New York City presents some additional challenges. With a vast system of school choice and programs that selectively sort students based on their past academic performance, students and neighborhoods aren’t as closely linked here as they are in other cities.

Recent research found New York City schools might be slightly less segregated if students actually stayed in their neighborhood schools. And simply living near a school does not guarantee access in cases where competitive entrance criteria are used to admit students — a process called screening that critics say contributes to segregation. School attendance boundaries can also separate students by race and class even when they live side by side, a dynamic exemplified by recent rezoning battles on the Upper West Side and in gentrifying Brooklyn neighborhoods.

In New York, the scale of the challenge is huge: The city has one of the most segregated school systems in the country, an ignominious superlative that also applies to neighborhoods. The politics of unraveling these issues can be explosive. Many advocates for both fair housing and more diverse schools caution that policies should work both ways, giving low-income families and people of color the chance to leave under-resourced schools and neighborhoods, while also boosting investments in classrooms and communities that have been historically neglected.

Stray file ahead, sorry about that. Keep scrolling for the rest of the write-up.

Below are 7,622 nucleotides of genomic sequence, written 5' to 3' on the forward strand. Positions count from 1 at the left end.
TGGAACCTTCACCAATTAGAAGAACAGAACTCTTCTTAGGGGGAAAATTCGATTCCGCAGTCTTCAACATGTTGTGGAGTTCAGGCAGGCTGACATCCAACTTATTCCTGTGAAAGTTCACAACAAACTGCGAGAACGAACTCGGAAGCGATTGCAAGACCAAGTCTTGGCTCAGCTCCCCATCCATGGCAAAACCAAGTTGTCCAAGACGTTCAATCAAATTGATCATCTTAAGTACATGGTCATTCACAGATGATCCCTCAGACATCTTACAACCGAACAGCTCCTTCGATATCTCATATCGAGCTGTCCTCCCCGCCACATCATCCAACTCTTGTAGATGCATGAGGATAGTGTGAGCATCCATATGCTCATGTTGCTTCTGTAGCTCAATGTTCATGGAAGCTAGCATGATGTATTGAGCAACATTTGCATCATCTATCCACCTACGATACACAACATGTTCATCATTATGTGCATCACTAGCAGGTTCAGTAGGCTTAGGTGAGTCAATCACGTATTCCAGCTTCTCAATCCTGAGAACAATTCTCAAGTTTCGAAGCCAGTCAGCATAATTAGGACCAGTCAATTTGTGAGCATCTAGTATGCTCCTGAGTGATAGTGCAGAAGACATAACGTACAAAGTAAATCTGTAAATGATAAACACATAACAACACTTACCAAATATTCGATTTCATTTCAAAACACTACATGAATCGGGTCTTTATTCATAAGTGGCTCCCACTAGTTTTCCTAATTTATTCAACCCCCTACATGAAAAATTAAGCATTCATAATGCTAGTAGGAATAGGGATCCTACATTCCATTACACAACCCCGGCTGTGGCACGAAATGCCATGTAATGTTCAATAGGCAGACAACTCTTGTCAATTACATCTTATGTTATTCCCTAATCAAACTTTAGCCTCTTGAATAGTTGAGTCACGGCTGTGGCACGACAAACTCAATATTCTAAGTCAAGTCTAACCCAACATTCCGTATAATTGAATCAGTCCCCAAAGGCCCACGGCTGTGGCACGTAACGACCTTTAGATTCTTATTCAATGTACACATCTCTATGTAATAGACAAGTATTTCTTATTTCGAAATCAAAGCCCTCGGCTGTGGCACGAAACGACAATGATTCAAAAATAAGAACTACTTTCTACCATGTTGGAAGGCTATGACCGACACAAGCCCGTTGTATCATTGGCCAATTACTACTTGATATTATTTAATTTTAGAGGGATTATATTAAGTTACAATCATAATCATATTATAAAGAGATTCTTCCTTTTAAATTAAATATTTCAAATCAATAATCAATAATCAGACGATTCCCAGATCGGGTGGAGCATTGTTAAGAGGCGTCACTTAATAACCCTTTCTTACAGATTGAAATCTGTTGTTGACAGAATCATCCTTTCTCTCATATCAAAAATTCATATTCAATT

“It shouldn’t be an either-or,” said Freiberg, the Fair Housing Justice Center director. “You’re going to have to do both.”

Though conversations seem to just be getting started, integration advocates and housing experts are heartened by the small steps already taken.

“This is a dream come true for people in the housing world,” said Vicki Been, a former city housing official who is now faculty director at the New York University Furman Center. “We have always been looking for ways to get families into neighborhoods that have better schools, lower crimes, better job opportunities.”

Reema Amin contributed reporting. 

money matters

Haven’t heard of participatory budgeting? Voters approved it on Tuesday — and here’s how it can bring millions to New York City schools.

PHOTO: Christina Veiga/Chalkbeat
Sunset Park Prep Principal Jennifer Spalding, left, and Assistant Principal Lauren Scott, right, sit in the school auditorium, which was renovated with funds won through participatory budgeting.

When a city councilman told Laura Espinoza she could win thousands of dollars for her local schools through a process called participatory budgeting, the mother of four was skeptical it could be true.  

Then she thought about a recent experience volunteering in her daughter’s Sunset Park school, where she watched the deep disappointment of a boy who lost a class project on an outdated laptop that abruptly died.